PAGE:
For a little under 3 years I worked on the US Army’s web team. The entire experience could be pages of blog posts in itself, I learned a lot about design, the web, our government, our military, friendship, talent and about life. We were responsible for the design and maintenance of Army.mil at the height of the Iraq war, and as a designer I found myself feeling pretty rejected by other designers and the design community.
Sure, maybe I was a little self conscious. When you are in design school you are programed to design for big brands and big ideas, but I would show people my portfolio full of army history sites and sites that featured guns and find myself having to defend the reasons I chose to design for our nation’s military. Despite the fact that I worked with talented designers and developers and the fact we were doing amazing design it went unnoticed and sometimes even scoffed at by other designers.
My work with the army was not political, my intentions were to help soldiers and help the American public stay informed about our soldiers. I would get to visit military bases and meet soldiers occasionally and they would be excited about what we were designing on the website. They would often jump in with ideas… usually ideas that were far beyond anything we could reasonably execute. One soldier asked me if I could make a map where they could mark IEDs that they had found on their rounds.. because currently they were using lipstick to write the coordinates on their Hum Vee’s windows.
After leaving the team I found myself finally getting to design for all of those wonderful things that design students dream about. I have had the amazing opportunity to work with brands like Quaker Snack bars, Ford Motor company and Tropicana. I have designed websites for hotels and brainstorm big ideas for big things. I love it… there is something so exciting about seeing a commercial on TV during American Idol for a product that you stayed up late to brainstorm about or getting to tell a internet-challenged relative that you worked on the website for the product they are holding.
I still dig thinking up the big idea and I love working with all brands, but It has occurred to me that designers really discount the wonder in designing for people not brands. Beyond that why doesn’t the design community do more to recognize the accomplishment in designing for non-profits, associations and especially…. our nation’s government? Why don’t design students clammer in excitement at the opportunity to design for the people?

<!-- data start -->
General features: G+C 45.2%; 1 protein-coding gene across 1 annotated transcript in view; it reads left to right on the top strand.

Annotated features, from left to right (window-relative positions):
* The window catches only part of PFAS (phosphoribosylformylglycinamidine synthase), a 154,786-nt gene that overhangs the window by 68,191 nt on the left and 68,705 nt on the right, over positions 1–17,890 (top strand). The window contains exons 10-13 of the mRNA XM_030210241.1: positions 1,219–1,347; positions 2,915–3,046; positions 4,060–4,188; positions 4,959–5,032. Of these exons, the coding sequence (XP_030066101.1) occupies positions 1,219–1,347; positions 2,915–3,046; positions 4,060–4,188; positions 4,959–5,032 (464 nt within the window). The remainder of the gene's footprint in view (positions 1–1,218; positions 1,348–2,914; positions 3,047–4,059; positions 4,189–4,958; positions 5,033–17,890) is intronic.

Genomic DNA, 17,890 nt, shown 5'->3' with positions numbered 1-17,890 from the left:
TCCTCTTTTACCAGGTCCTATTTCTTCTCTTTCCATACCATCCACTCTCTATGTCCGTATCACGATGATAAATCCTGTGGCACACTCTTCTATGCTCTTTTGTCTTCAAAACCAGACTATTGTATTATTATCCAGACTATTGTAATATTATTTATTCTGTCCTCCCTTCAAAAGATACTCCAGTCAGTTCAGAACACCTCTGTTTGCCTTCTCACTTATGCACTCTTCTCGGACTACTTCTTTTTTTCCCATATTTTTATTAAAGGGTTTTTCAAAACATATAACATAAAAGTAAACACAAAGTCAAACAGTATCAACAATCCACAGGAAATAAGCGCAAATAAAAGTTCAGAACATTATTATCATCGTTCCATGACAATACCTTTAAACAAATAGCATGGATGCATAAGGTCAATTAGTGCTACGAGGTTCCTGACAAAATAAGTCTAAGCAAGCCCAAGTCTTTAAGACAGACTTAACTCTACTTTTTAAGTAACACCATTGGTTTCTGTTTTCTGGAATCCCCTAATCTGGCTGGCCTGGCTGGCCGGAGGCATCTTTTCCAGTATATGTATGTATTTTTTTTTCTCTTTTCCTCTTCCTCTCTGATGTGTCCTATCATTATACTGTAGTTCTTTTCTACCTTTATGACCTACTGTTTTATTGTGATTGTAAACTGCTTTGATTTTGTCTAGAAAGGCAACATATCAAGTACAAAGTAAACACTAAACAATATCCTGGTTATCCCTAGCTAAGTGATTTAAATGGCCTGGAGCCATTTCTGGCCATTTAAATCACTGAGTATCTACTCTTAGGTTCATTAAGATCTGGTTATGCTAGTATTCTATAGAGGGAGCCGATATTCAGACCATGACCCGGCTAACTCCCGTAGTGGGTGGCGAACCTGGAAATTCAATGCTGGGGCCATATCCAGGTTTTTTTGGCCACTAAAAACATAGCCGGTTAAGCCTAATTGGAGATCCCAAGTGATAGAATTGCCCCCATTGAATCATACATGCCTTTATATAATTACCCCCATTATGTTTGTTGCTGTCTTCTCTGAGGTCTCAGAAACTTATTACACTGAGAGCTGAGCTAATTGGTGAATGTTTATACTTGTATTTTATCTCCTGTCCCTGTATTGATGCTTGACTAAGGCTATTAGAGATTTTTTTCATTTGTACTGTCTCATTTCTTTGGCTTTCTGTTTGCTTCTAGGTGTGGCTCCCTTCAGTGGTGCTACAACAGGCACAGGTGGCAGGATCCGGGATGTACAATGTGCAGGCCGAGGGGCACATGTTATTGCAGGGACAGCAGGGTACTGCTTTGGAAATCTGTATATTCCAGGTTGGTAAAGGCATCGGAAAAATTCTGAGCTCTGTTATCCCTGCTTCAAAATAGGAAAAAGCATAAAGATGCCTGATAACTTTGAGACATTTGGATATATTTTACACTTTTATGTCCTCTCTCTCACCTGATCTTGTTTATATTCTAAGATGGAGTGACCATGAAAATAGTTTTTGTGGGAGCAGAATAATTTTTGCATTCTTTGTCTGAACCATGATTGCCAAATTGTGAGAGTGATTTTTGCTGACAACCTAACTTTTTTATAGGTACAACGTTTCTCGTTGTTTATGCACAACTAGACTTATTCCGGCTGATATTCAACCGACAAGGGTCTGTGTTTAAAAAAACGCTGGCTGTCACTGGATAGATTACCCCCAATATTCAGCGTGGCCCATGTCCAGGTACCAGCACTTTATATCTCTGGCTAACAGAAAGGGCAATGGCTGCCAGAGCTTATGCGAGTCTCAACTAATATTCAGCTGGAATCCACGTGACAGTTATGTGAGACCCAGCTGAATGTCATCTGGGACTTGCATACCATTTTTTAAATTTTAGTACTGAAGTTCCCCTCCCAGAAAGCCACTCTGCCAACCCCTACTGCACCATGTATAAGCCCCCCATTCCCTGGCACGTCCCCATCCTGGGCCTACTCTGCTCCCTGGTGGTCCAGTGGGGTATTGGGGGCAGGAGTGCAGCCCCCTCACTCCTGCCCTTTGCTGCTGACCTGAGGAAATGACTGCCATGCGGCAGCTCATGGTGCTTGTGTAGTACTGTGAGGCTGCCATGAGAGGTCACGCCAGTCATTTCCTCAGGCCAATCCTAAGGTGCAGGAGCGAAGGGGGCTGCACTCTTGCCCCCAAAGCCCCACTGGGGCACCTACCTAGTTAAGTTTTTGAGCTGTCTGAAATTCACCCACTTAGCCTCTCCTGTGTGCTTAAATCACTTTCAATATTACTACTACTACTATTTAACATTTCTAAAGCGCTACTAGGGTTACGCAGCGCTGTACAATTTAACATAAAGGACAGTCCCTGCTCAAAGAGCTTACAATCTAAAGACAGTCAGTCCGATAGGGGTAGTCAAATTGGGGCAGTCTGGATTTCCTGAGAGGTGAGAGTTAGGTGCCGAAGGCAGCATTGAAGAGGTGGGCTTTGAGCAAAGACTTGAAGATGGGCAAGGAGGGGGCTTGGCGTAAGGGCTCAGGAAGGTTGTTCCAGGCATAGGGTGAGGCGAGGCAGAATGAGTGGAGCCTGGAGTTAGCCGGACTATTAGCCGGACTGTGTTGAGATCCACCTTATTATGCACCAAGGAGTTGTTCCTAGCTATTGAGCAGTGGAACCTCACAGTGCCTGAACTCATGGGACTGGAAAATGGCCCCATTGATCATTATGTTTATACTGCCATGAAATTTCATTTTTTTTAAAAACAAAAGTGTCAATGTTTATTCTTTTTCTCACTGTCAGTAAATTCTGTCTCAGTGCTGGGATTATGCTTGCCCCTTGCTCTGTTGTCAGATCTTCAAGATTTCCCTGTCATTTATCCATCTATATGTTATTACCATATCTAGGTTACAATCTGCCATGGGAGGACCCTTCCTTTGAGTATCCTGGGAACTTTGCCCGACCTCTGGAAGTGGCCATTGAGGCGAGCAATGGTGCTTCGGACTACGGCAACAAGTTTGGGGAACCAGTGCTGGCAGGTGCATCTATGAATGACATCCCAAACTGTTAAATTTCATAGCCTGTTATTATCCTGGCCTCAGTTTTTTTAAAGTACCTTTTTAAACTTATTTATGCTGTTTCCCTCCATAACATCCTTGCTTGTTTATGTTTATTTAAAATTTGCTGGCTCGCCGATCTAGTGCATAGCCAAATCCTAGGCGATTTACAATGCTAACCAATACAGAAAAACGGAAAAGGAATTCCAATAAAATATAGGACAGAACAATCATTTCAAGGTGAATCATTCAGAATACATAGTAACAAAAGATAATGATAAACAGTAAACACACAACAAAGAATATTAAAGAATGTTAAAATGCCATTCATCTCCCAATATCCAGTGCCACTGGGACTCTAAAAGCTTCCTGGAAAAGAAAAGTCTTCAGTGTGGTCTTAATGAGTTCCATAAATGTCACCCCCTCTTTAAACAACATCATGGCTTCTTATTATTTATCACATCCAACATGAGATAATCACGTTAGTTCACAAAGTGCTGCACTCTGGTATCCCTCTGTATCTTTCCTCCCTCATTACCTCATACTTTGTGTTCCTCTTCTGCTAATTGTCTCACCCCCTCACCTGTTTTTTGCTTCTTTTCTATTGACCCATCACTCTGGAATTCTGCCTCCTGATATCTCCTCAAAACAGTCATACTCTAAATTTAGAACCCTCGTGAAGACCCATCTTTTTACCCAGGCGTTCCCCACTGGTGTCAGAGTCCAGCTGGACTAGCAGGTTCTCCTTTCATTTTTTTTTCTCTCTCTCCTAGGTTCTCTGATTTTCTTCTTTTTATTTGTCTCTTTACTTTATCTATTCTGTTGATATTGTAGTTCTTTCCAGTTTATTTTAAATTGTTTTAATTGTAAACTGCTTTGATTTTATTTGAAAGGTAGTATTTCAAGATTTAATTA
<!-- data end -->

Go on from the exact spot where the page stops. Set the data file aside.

Sunlight Labs is not a design organization but they are doing a really good job helping to promote better design for America’s government. I first became aware of their design efforts when I saw Ali Felski (One of my favorite designers) give a talk about her work with the Sunlight Foundation as their lead designer. Her work redesigning gov websites to be more usable and accessible is really inspiring. So when I got the opportunity to participate in Design for America with Phase2 Technology I was really excited.
Design for America is an initiative to help “make government data more accessible and comprehensible to the American public” by getting designers involved with redesigning current gov websites. As Ali explains in the video above, it is to get the government talking about how they can implement ideas better. As a participant I chose to redesign the Department of Labor’s website, because it both houses a ton of data and because who the hell knows what they really do? The truth is… they have a ton of resources that the American public can benefit from but its insanely hard to find on their website… I wanted to really expose that. I wrote about the project on the Phase 2 Technology blog and I submitted my process as part of the entry on this web page.
This initiative really got me thinking more about how designers can make a great impact on how we operate as a nation. Design is a powerful tool, we are equipped to make huge changes, impact millions of people, and make people’s lives better. I would love to see more designers stepping up and work to improve our nation’s online experiences. Designing for brands is fun and all, but if you really want to feel like you made a difference, redesign a site for the people.
To see the full redesign check out: